Many wanted to challenge the dominance of the Holy Roman Emperor. In Italy, the contest was particularly fierce, and indeed it was mainly scholars associated with these city-states that developed the legal-philosophical arguments for sovereignty. Meanwhile, the monarchies of England and particularly France consolidated into muscular kingdoms with proud kings, disinclined to accept the superiority of anyone.
The emperor’s vassals in Germany continued to assert their independence. In 1078, during the Investiture Controversy, the strongest of these vassals had responded to Gregory’s excommunication of Henry IV by electing a new king. Their ‘anti-king’ died within two years, and Henry had regained the initiative by then, but the legacy of that action was that the most prominent German princes reserved the right to decide who the next king of Germany would be. Candidates now had to placate and bribe these electors and so they stayed very commanding and autonomous. They even broke the link between the pope and the Holy Roman Emperor when they declared, in 1356, that the imperial title would be assumed automatically by whoever they elected as King of Germany. This made successions smoother, and the electors more influential, but damaged the idea that the empire might represent the Latin Christian world.
Europe’s shared civilisation was changing. Voltaire called it "a sort of great Republic divided into several states" of which the empire was only one. It had, at best, ceremonial precedence, a first among equals kind of title. Even when Charles V, Holy Roman Emperor (r. 1519-1556) united the Holy Roman Empire with Spain and its vast overseas colonies and it looked as if a universal empire was once again possible, the states of Europe jealously guarded their sovereignty. Henry VIII of England’s (r. 1509-1547) 1533 Act in Restraint of Appeals, part of his break with the Catholic Church, begins by stating that "this Realm of England is an Empire". The point of this flourish was to assert that England would respect no law but its own. It was explicitly rejecting the idea that anyone was above the king. Of course, this was directed at the pope. The medieval concept of sovereignty had rejected the emperor, now Henry VIII was taking the logical next step and rejecting the pope, too. In the duel of the Two Swords, both lost.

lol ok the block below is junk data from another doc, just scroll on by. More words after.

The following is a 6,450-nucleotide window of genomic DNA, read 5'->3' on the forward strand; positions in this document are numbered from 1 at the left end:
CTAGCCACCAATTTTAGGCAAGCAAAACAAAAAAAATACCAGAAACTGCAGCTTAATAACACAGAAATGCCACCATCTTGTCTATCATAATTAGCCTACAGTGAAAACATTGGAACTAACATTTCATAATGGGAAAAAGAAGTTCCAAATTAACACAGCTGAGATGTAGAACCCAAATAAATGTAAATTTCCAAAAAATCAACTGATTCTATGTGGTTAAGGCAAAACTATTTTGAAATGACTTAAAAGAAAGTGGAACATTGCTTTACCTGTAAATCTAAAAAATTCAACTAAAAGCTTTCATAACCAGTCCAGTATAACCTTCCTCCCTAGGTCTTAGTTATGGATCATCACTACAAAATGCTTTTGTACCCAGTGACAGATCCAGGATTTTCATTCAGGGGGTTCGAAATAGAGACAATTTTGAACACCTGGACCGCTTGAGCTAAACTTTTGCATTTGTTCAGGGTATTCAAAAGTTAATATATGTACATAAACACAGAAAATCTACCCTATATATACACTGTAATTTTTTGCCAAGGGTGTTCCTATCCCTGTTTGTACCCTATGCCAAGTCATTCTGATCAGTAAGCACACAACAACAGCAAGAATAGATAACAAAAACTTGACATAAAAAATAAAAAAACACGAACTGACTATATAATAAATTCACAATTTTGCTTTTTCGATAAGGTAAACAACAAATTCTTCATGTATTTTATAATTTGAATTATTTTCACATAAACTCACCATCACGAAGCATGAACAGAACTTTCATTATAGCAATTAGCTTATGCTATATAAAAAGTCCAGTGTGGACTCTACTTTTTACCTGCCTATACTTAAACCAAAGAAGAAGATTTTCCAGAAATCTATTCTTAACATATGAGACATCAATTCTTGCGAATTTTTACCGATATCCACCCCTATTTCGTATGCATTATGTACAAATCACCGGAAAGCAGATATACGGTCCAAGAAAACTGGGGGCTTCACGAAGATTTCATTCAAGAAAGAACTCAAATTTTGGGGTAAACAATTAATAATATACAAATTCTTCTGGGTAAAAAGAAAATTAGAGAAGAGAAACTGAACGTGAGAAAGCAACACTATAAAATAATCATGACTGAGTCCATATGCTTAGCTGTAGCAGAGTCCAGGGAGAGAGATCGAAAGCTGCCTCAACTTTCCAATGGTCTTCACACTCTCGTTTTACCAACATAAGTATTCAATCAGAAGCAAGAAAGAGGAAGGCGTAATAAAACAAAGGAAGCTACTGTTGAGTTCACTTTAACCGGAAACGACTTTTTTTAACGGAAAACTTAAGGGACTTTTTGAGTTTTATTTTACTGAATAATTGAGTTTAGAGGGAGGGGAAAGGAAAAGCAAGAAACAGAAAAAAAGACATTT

However, the Holy Roman Empire was not just another European state. Outsiders may not have paid its imperial trappings much mind by the Early Modern Period (from about 1500 onwards), but its peculiar, imperial history gave it special features and special meaning to the people who lived in its boundaries.